ROCHESTER, Minn. — Sandwiched between anodyne announcements on saliva testing pop-ups and best tips for the deer hunting opener during COVID-19, Minnesota health officials on Wednesday, Nov. 4, acknowledged a troubling convergence of pressures on the health care system, one in which new case counts have begun to break records daily while the state's ICU inventory edges closer to full capacity.

Currently there are 887 Minnesotans hospitalized with COVID-19 — a new record — with 219 of those in an ICU setting — another record. The Twin Cities metro, home to the roughly 1,800 new cases on Wednesday, is at 98% ICU capacity, according to state director of infectious disease Kris Ehresmann. The metro area's non-ICU hospital beds are at 97% capacity.

Statewide, 92% of all ICU beds are now taken, Ehresmann added, with 88% of outstate non-ICU beds occupied.

Full ICU capacity, a hypothetical breaking point in which patients cannot access life-saving care as hospitals become forced to allocate advanced care to those most likely to survive, was the doomsday scenario depicted when jump-starting the state's emergency preparedness plans at the start of the outbreak.

Newsletter signup for email alerts

Those plans included a halt on all elective medical and dental procedures, unpopular moves intended to free beds and preserve personal protective equipment. Elective procedures have since been reinstated but could always be rescinded again to free up capacity, and indeed were voluntarily halted late last week for 10 Mayo Clinic Health System facilities in northwestern Wisconsin.

Until this week, full ICU capacity has never approached likelihood in Minnesota, however, the state has long been spared the soaring case counts that triggered patients housed in hallways in New York and Washington state, and later Florida and Arizona. The Midwest is now leading the country in the spread of the illness, pushing the unthinkable closer.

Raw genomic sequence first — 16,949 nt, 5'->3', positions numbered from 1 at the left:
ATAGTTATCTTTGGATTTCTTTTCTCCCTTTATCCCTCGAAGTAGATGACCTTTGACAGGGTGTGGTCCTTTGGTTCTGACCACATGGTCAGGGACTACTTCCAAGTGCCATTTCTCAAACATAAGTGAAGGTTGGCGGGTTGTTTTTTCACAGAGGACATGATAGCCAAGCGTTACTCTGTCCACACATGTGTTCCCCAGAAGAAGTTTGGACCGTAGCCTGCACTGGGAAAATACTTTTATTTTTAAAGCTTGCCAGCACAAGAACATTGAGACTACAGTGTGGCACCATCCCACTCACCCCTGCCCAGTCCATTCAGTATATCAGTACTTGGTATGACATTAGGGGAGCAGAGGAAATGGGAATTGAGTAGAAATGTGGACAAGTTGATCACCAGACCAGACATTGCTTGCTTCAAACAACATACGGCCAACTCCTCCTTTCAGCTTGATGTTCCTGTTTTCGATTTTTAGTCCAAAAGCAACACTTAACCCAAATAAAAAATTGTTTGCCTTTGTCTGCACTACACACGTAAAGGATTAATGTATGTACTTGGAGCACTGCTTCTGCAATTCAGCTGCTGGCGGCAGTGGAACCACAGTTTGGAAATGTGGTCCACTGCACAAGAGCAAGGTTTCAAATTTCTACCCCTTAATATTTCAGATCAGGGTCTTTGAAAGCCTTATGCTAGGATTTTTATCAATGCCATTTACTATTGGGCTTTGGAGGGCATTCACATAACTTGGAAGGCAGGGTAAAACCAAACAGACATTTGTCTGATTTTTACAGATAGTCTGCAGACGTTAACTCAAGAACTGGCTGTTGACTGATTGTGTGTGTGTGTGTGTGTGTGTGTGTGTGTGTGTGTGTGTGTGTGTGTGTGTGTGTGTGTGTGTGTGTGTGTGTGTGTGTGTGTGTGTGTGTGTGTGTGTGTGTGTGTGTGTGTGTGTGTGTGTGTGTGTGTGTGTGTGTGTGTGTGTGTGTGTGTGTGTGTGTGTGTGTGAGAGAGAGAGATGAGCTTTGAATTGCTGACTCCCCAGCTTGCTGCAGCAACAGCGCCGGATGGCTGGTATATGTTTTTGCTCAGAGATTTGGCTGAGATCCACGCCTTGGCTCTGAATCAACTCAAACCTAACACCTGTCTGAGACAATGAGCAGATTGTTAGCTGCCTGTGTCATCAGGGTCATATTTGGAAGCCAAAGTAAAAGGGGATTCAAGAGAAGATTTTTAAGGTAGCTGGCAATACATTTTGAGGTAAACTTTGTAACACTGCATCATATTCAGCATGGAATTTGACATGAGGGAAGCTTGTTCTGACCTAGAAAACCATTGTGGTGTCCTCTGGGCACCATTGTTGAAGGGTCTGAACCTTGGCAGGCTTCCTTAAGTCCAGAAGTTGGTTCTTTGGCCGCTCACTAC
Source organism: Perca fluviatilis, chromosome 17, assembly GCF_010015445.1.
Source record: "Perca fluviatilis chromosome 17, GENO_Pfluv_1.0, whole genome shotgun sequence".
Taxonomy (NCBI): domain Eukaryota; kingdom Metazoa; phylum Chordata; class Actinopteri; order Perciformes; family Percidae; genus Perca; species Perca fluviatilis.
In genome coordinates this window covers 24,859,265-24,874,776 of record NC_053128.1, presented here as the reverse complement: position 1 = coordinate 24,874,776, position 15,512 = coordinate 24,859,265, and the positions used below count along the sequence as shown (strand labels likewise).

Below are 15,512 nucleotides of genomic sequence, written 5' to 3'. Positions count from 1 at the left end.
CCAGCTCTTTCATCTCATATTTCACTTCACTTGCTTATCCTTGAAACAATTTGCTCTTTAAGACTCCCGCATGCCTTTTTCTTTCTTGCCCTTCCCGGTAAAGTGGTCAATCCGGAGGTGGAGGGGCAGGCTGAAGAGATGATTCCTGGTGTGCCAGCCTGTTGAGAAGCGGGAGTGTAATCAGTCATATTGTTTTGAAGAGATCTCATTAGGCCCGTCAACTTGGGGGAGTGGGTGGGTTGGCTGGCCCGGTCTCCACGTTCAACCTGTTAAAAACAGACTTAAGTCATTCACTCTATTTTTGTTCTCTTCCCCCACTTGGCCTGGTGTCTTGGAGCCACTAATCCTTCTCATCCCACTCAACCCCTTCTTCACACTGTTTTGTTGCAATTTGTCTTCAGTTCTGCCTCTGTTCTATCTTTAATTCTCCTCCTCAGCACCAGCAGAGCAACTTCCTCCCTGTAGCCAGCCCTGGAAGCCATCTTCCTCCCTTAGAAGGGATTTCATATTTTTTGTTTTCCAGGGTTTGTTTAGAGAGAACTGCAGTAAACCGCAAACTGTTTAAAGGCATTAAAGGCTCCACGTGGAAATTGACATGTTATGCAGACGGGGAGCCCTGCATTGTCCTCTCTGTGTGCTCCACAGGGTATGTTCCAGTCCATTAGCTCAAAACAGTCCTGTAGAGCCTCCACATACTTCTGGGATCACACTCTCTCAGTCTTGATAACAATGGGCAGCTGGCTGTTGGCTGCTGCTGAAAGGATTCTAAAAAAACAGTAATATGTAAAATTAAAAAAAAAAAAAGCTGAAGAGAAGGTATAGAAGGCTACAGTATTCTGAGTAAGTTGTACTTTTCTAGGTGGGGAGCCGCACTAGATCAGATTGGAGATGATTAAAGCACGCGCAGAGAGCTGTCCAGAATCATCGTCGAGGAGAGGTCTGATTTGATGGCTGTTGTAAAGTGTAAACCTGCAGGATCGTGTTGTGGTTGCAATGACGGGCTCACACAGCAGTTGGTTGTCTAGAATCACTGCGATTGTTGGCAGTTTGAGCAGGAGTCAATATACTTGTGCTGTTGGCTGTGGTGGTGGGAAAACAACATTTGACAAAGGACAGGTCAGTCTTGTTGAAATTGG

'We're seeing record numbers of new cases. We set a new record every few days, and it's because we're falling behind the rapid spread of this virus," said Commissioner of Health Jan Malcolm during an afternoon press call that reported almost 4,000 cases and over 30 deaths for the day. Comparing the state's current outbreak to a wildfire that seeks out fresh fuel, Malcolm intimated that the hospital system should begin to feel the squeeze of this recent record-shattering week in coming days.

"We know hospitalizations lag behind case growth, and mortality lags behind hospitalizations," said Malcom. "So as these numbers continue to go up, we are concerned about capacity in a lot of different contexts ... these numbers straining many of our critical systems."

Health officials said the state's Center Critical Care Coordination Center is now employing real-time data on staffing as it assists hospitals in "load leveling" — the term for moving patients around the state as beds fill up in an affected region.

That news was accompanied by a report that Gov. Tim Walz on Wednesday appealed to FEMA for two more five-person emergency staffing teams, and 30 days' continuation of current staffing on loan from the agency, "due to the spike in positive cases across the state," according to the statement.

“Securing this additional staffing support, in addition to extending the current staffing support on the ground in Minnesota, would significantly assist our state during this tenuous time," Walz wrote in the letter to FEMA administrator Peter T. Gaynor.

"At these numbers we know that capacity limits are a real thing," Malcolm said. "But so far the systems in place have been working in a commendable way."

With the pandemic continuing to shift toward a predominantly rural profile, and with few ICU beds to serve large geographical regions in Greater Minnesota, the pandemic threatens to expose the costs of broad settlement patterns that define rural and exurban life today.

The state has now conducted 7,000 tests at its recently launched, predominantly rural saliva sites, with locations showing a 12% positivity rate. Malcolm identified western and central Minnesota as areas of highest concern for new spread at the present time, and said the state had on Wednesday reached a first as all 87 of its counties had reported a new case on the same day.

Of the day's 31 deaths, 23 — nearly three-fourths — were in Greater Minnesota. Among the deceased on Wednesday was a person with underlying conditions from Hennepin County in their 30s. The statewide death count has now surpassed 2,500.

As a public service, we’ve opened this article to everyone regardless of subscription status. If this coverage is important to you, please consider supporting local journalism by clicking on the subscribe button in the upper right-hand corner of the homepage.

  • Minnesota Department of Health COVID-19 hotline: 651-201-3920.
  • COVID-19 discrimination hotline: 833-454-0148
  • Minnesota Department of Health COVID-19 website: Coronavirus Disease (COVID-19) website.